Blair’s devious tabloid spin doctor Alastair Campbell slammed Morgan’s latest drama before it premiered on BBC2 on Saturday night as a complete work of fiction bearing almost no relation to the facts and events as they happened. Now whilst it must be true that Morgan wielded creative license to craft a number of personal scenes between the two leaders and the leaders and their wives, as he cannot have known the content of such intimate chats besides glimpses from memoirs, Campbell’s utter rejection of the drama’s credibility may be down to his own less than flattering portrayal. The special media adviser appears to be a brash, sneering and crude presence throughout. He represents the dark side of Blair he had to embrace in order to haul Labour out of Opposition in a new media age, a dark side of tabloid manipulation and sinister back stabbing and sordid scandals. Campbell is less of a character in Morgan’s drama than a commentator providing rolling coverage of the headlines at the time, highlighting the worst of public bloodlust and opinion, slipping in details that both provide background and represent the scale of the struggle Blair faces to get things done, when faced with an indifferent public more motivated by the shape of a President’s penis than his foreign policy commitments.
In fact given the political nature of the subject matter it’s hard to get to know any of the characters in The Special Relationship, because we don’t know them and neither did Morgan writing the script. We recall the events of the time, remember the urgency they tried to convey in their speeches and are familiar with their managed images in front of the flash bulbs. But even when we see Dennis Quaid’s brooding Clinton, seemingly drained by scandal and the web of lies he has entangled himself in, it’s impossible to deduce the sentiment of the man, he’s presented as a blank, an enigma of a stress deliberating how best to handle the political fallout. Hillary is arguably the most lifelike character in this drama and she is sensitively played. The restrained emotion is there, visibly only just in check but her ambition and necessity trap her in her situation. She doggedly soldiers on.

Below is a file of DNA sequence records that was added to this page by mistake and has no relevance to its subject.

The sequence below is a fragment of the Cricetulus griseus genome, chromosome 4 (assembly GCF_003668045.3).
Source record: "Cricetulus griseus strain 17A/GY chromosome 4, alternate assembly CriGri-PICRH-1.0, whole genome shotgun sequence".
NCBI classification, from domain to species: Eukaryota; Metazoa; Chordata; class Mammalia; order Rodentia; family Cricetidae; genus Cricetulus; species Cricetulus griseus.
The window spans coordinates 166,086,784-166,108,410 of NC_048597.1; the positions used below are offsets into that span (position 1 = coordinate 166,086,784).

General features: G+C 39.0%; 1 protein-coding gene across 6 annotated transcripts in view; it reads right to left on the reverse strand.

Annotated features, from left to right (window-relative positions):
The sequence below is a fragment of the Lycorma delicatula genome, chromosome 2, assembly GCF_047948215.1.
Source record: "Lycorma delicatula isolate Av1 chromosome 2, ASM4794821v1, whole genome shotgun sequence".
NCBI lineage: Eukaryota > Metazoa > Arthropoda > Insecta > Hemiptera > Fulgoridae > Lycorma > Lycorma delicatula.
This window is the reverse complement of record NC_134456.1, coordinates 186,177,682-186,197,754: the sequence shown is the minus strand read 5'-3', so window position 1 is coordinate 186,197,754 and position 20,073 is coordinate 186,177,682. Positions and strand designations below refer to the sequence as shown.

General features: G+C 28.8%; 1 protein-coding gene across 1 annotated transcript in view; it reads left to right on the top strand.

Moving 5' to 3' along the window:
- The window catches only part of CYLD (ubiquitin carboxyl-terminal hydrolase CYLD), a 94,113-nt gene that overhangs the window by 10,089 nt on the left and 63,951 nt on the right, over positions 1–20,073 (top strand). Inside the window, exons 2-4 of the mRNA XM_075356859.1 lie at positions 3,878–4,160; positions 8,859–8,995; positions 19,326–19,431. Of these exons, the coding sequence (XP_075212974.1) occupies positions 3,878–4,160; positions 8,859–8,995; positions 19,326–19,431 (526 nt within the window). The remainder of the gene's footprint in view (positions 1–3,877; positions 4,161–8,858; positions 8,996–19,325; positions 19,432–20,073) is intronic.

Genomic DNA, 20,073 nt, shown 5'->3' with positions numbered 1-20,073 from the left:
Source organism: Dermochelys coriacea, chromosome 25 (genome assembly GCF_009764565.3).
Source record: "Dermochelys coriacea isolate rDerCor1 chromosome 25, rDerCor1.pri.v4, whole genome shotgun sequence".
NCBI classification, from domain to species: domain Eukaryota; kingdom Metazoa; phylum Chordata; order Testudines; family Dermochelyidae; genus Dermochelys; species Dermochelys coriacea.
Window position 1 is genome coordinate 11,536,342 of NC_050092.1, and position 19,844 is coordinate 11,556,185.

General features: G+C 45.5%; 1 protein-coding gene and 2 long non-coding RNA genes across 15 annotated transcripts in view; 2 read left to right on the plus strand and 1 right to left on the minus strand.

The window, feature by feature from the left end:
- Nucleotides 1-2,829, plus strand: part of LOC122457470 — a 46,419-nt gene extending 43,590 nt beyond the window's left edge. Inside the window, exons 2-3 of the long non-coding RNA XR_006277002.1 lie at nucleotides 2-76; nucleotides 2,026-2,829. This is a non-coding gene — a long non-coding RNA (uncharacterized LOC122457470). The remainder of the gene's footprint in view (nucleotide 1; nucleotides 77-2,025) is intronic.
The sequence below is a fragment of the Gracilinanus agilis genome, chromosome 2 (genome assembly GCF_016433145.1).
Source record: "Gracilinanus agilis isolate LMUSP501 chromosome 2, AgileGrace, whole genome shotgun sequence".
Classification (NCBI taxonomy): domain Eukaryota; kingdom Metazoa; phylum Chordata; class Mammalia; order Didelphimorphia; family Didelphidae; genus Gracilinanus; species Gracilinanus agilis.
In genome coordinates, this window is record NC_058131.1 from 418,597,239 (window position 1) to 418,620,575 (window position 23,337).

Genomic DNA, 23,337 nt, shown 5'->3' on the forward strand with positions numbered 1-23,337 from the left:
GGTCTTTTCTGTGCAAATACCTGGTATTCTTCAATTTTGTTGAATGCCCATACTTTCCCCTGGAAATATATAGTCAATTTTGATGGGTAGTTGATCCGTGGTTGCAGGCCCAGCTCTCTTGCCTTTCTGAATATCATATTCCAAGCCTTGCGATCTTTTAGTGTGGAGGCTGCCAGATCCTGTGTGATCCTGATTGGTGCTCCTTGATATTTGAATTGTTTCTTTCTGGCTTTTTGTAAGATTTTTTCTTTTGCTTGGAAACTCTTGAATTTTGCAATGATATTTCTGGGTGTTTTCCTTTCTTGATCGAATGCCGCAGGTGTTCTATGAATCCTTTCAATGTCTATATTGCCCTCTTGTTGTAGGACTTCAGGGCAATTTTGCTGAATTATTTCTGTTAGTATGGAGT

The events, somewhat inevitably, are major characters in themselves in this historical drama. That’s not to say we don’t get insight into character; it’s clear early on that despite Clinton’s insistence that Blair owes him nothing he expects good old Tony to tow the line. Initially he does so, movingly and hesitantly sticking his neck out over the affair, but when Blair makes a stand on Kosovo Clinton is not prepared to be in Blair’s debt, he was always managing the upstart Brit whatever the praise. It’s when the plot gathers pace over the Kosovan crisis that this drama comes into its own, engaging far more than the early, plodding set up of the Clinton-Blair relationship. Blair refuses to be politically positioned like a pawn by Clinton and the stage is set for confrontation. Churchillian like speeches full of inspiration captured the mood of the new millennium, a mood of optimistic cooperation in which every nation with a moral compass could play its part and make a genuine difference, a mood banished by 9/11 and the subsequent retaliation. It’s odd to think that Clinton’s America, although led by an adulterer, was more trusted and respected around the world and that Blair was able to harness goodwill felt towards it.
Blair’s boldness wins over the American press, with gushing approval ratings calling for him to run for the Presidency. Throughout the piece however the more experienced Clinton urged Blair to consider his legacy, not just fickle opinion polls, and whilst it may seem triumph in Kosovo secured it for Blair we all knew it was to be eclipsed, and the drama ends ominously with his heart and mind in the right place, committed to a pragmatic, meaningful relationship with new Republican President George Bush, but ultimately to underestimate and be sucked into a damaging legacy he would never shake off. Popularity would pass by Tony Blair just as it passed for Bill Clinton and both men arguably spurned opportunities to make use of it. The Special Relationship of progressive centre left leaders, leading the world in a unified, positive banishment of right-wing politics to the dark ages never truly materialised. Morgan’s drama ends by asking topical questions raised by the release of Blair’s memoir; did Blair waste his legacy and was he ever the politician he claimed to be, given his current support for the coalition, or was he just a self-centred man grabbing his place in history with both hands, wherever he had to reach to? Whatever the answers, despite Clinton’s warning to Blair that rhetoric alone is not enough, both leaders had moments in this drama that demonstrated the enormous power of words in the hands of a politician and leader, the power to ignite, transform and inspire, but also sadly, to disappoint.